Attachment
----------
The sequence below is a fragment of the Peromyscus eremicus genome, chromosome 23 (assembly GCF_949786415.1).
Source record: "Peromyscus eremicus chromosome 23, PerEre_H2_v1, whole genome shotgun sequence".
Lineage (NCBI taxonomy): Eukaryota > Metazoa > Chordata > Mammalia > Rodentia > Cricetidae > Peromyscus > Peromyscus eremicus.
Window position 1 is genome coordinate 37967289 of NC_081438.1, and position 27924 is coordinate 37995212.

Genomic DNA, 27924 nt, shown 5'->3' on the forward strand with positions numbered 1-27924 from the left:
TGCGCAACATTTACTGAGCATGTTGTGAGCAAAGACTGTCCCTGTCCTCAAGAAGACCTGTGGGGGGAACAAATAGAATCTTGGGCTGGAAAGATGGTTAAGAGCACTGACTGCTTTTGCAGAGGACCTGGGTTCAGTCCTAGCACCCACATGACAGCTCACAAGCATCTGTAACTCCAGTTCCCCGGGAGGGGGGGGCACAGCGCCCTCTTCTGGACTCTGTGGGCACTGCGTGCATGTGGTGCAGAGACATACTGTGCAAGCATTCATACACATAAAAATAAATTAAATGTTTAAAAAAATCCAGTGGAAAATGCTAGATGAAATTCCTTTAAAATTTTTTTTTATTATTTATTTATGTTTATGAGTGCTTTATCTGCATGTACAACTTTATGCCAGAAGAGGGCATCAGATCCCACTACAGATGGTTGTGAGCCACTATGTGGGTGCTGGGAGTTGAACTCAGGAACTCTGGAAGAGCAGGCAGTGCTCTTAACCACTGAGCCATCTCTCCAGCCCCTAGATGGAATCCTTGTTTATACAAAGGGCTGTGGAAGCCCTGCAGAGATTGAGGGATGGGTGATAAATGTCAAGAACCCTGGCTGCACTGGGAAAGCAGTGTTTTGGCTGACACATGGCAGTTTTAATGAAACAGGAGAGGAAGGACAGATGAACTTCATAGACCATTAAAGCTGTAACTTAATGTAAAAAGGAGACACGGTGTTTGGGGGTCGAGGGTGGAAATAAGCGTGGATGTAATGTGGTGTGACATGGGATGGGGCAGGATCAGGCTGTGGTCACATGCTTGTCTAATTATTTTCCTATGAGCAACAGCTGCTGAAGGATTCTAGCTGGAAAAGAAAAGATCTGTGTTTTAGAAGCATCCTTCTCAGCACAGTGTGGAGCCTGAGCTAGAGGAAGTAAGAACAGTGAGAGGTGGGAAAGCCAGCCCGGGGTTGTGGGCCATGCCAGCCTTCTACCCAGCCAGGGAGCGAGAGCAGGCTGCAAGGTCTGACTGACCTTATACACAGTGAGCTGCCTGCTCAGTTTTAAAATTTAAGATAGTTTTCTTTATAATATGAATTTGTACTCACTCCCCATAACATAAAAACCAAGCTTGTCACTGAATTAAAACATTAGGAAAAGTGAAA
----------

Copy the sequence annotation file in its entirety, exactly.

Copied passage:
The sequence below is a fragment of the Peromyscus eremicus genome, chromosome 23 (assembly GCF_949786415.1).
Source record: "Peromyscus eremicus chromosome 23, PerEre_H2_v1, whole genome shotgun sequence".
Lineage (NCBI taxonomy): Eukaryota > Metazoa > Chordata > Mammalia > Rodentia > Cricetidae > Peromyscus > Peromyscus eremicus.
Window position 1 is genome coordinate 37967289 of NC_081438.1, and position 27924 is coordinate 37995212.

Genomic DNA, 27924 nt, shown 5'->3' on the forward strand with positions numbered 1-27924 from the left:
TGCGCAACATTTACTGAGCATGTTGTGAGCAAAGACTGTCCCTGTCCTCAAGAAGACCTGTGGGGGGAACAAATAGAATCTTGGGCTGGAAAGATGGTTAAGAGCACTGACTGCTTTTGCAGAGGACCTGGGTTCAGTCCTAGCACCCACATGACAGCTCACAAGCATCTGTAACTCCAGTTCCCCGGGAGGGGGGGGCACAGCGCCCTCTTCTGGACTCTGTGGGCACTGCGTGCATGTGGTGCAGAGACATACTGTGCAAGCATTCATACACATAAAAATAAATTAAATGTTTAAAAAAATCCAGTGGAAAATGCTAGATGAAATTCCTTTAAAATTTTTTTTTATTATTTATTTATGTTTATGAGTGCTTTATCTGCATGTACAACTTTATGCCAGAAGAGGGCATCAGATCCCACTACAGATGGTTGTGAGCCACTATGTGGGTGCTGGGAGTTGAACTCAGGAACTCTGGAAGAGCAGGCAGTGCTCTTAACCACTGAGCCATCTCTCCAGCCCCTAGATGGAATCCTTGTTTATACAAAGGGCTGTGGAAGCCCTGCAGAGATTGAGGGATGGGTGATAAATGTCAAGAACCCTGGCTGCACTGGGAAAGCAGTGTTTTGGCTGACACATGGCAGTTTTAATGAAACAGGAGAGGAAGGACAGATGAACTTCATAGACCATTAAAGCTGTAACTTAATGTAAAAAGGAGACACGGTGTTTGGGGGTCGAGGGTGGAAATAAGCGTGGATGTAATGTGGTGTGACATGGGATGGGGCAGGATCAGGCTGTGGTCACATGCTTGTCTAATTATTTTCCTATGAGCAACAGCTGCTGAAGGATTCTAGCTGGAAAAGAAAAGATCTGTGTTTTAGAAGCATCCTTCTCAGCACAGTGTGGAGCCTGAGCTAGAGGAAGTAAGAACAGTGAGAGGTGGGAAAGCCAGCCCGGGGTTGTGGGCCATGCCAGCCTTCTACCCAGCCAGGGAGCGAGAGCAGGCTGCAAGGTCTGACTGACCTTATACACAGTGAGCTGCCTGCTCAGTTTTAAAATTTAAGATAGTTTTCTTTATAATATGAATTTGTACTCACTCCCCATAACATAAAAACCAAGCTTGTCACTGAATTAAAACATTAGGAAAAGTGAAA